On the Nicobar Islands, located on an ancient trade route between India and the East Indies, coconuts fulfilled the various roles of money, serving as medium of exchange, store of value, standard of value, and standard of deferred payment. As a store of value coconuts took a backseat to less perishable silver-plated spoons and forks, but in every other respect coconuts served as the principle form of money on the Nicobars. Extensive evidence of coconut money existed in the nineteenth century and the first half of the twentieth century.
Although coconuts cannot be stored for indefinite periods, Indian traders held sizable stores of coconuts to transact business with the islanders and to export. The islanders also kept stores of coconuts in anticipation of future transactions. The Indian traders kept coconuts stored in courtyards protected by fences made from palm leaves; the British government found it necessary to adjudicate disputes between Indian traders and islanders whose pigs had crashed through the palm leaf fences and eaten the coconuts of the Indian traders.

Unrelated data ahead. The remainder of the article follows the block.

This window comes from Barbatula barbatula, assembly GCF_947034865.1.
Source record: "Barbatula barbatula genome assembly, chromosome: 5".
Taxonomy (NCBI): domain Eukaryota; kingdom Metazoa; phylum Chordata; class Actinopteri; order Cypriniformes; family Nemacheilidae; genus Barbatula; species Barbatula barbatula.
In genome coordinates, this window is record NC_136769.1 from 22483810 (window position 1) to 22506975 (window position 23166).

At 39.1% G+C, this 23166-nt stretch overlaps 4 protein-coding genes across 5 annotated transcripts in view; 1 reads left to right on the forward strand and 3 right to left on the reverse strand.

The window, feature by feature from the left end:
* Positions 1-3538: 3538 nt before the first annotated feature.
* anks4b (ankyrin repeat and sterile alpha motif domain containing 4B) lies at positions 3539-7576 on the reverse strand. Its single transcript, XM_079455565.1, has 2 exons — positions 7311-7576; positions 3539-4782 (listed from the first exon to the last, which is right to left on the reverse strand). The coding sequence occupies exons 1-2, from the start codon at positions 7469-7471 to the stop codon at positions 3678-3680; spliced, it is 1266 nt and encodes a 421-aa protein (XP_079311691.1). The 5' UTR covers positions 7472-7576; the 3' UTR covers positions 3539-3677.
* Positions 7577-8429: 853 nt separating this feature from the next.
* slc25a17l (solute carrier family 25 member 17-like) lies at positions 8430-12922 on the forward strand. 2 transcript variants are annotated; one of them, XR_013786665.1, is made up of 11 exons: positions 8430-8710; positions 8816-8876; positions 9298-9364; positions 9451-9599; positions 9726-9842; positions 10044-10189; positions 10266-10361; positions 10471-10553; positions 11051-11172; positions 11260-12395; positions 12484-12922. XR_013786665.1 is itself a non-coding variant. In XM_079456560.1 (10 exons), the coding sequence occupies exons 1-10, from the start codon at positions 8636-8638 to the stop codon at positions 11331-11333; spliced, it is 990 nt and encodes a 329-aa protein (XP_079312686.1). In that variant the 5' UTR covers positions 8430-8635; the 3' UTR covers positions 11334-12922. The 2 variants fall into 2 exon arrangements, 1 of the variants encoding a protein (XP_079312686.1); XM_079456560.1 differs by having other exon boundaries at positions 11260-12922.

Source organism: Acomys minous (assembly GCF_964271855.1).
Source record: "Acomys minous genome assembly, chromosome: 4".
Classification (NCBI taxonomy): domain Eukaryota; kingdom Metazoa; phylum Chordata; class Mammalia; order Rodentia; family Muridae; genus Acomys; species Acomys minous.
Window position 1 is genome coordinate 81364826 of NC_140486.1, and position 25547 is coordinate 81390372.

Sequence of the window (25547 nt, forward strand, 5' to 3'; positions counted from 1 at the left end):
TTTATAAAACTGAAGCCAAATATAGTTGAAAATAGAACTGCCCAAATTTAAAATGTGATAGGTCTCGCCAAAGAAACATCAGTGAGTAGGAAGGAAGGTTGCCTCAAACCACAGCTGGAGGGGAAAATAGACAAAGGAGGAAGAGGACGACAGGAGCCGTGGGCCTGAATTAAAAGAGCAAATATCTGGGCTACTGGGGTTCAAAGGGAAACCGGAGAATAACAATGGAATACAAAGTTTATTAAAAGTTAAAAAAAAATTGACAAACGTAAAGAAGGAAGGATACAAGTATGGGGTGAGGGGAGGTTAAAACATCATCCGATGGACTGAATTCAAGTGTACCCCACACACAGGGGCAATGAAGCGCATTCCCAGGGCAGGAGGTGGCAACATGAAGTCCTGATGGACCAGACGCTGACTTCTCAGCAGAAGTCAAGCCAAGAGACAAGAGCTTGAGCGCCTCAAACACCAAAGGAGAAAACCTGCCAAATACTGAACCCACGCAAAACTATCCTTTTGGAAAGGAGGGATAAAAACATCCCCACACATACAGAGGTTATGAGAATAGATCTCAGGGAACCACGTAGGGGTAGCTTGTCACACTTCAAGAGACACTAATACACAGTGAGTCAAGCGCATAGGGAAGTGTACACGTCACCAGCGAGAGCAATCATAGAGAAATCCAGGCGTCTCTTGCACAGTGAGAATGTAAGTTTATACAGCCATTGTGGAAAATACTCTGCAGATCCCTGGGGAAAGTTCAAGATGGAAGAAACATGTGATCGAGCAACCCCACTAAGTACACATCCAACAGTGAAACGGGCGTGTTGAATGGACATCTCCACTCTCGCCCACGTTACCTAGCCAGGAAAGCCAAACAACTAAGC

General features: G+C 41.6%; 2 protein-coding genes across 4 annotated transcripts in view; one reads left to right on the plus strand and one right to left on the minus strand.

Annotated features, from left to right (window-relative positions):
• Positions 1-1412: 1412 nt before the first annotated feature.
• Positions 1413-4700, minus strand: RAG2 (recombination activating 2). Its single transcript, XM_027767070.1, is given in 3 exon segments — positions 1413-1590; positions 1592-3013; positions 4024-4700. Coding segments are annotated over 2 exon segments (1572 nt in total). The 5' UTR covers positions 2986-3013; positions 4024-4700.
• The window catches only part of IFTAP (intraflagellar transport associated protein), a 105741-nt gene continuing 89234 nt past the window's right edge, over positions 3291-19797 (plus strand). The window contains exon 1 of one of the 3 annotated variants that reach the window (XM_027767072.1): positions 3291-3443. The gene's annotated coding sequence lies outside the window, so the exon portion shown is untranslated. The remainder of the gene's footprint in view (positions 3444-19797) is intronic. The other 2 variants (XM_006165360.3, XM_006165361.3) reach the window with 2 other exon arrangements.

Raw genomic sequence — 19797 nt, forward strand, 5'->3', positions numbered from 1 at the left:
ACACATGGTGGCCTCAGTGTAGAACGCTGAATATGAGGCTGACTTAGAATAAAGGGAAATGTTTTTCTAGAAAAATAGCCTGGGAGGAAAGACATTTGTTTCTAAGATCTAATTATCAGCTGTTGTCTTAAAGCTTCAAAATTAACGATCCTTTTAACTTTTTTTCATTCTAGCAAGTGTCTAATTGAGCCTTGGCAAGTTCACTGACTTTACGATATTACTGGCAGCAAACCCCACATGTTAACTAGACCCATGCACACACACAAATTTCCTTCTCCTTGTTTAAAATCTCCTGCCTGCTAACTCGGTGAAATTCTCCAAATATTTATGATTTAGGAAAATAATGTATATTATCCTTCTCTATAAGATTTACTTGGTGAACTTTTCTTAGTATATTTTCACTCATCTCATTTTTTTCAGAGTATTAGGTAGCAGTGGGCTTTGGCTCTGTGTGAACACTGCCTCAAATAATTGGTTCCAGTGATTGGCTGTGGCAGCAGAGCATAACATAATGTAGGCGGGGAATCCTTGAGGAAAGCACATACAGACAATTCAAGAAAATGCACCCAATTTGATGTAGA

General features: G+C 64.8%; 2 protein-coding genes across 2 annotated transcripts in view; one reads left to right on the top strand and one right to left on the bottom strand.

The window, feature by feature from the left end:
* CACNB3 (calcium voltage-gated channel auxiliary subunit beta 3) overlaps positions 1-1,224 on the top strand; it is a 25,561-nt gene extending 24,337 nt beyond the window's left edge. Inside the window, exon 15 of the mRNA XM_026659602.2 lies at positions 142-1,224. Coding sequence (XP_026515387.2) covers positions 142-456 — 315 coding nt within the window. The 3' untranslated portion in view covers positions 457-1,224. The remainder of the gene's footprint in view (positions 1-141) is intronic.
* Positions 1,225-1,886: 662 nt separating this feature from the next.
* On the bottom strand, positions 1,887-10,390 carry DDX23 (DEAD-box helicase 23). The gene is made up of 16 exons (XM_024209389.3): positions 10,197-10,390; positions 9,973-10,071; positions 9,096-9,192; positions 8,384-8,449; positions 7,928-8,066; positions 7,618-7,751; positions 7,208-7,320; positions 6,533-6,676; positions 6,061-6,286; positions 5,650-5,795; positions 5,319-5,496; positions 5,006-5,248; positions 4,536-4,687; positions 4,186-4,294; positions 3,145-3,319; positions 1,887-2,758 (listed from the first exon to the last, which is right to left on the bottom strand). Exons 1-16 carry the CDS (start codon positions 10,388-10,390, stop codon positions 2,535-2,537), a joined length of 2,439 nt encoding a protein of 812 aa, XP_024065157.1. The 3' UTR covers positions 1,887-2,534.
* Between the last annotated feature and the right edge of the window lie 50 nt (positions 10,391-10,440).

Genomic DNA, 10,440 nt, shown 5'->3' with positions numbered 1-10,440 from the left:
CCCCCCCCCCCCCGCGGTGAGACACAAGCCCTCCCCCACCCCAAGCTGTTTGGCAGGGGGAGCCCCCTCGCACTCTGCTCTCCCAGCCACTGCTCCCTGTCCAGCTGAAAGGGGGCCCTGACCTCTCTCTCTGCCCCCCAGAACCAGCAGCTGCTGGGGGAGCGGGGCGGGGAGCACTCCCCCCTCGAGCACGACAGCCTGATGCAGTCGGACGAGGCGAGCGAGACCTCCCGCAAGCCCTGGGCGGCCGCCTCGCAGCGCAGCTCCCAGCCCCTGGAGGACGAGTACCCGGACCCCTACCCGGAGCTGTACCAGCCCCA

Coconuts involved in a single transaction could mount into the thousands. Every year the Island of Car Nicobar bought 25 ships from the Chowra Island for 100,000 coconuts. Coconuts were counted in pairs up to a score, and then counted in scores of scores.
An exchange rate existed between coconuts and the silver rupee of India, and interestingly enough the silver rupee constantly depreciated relative to coconuts. Up to 1885 a silver rupee was the monetary equivalent of 500 coconuts. In 1901 official information put the value of one silver rupee at 100 coconuts. Following World War I the islands decided to impose an export duty, and fixed an official exchange rate of one silver rupee per 200 coconuts. In the post–World War I era, the silver rupee continued to fall relative to coconuts, equivalent to less than 100 coconuts by the beginning of World War II.
Coconuts served as a standard of value even when exchange took place in other articles. An official document cites an instance in 1896 when the people of Car Nicobar purchased a canoe from Chowra valued at 35,000 coconuts, but made payment in other articles, including cloth, spoons, baskets, Indian currency, silver wire, silver rings, knives, forks, pigs, fowls, beads, fishhooks, rupees, and axes. Each article had a coconut equivalent contributing to the total cost of the canoe.
Islanders contracted for debts payable in coconuts. A British government agent found that islanders were in debt to Indian traders for millions of coconuts, leading to the creation of a commission that studied the debts of natives to Indian traders with a view to scaling back indebtedness. After the rupee was made legal tender, acceptable in the payment of all debts, islanders continued to contract debts in coconuts.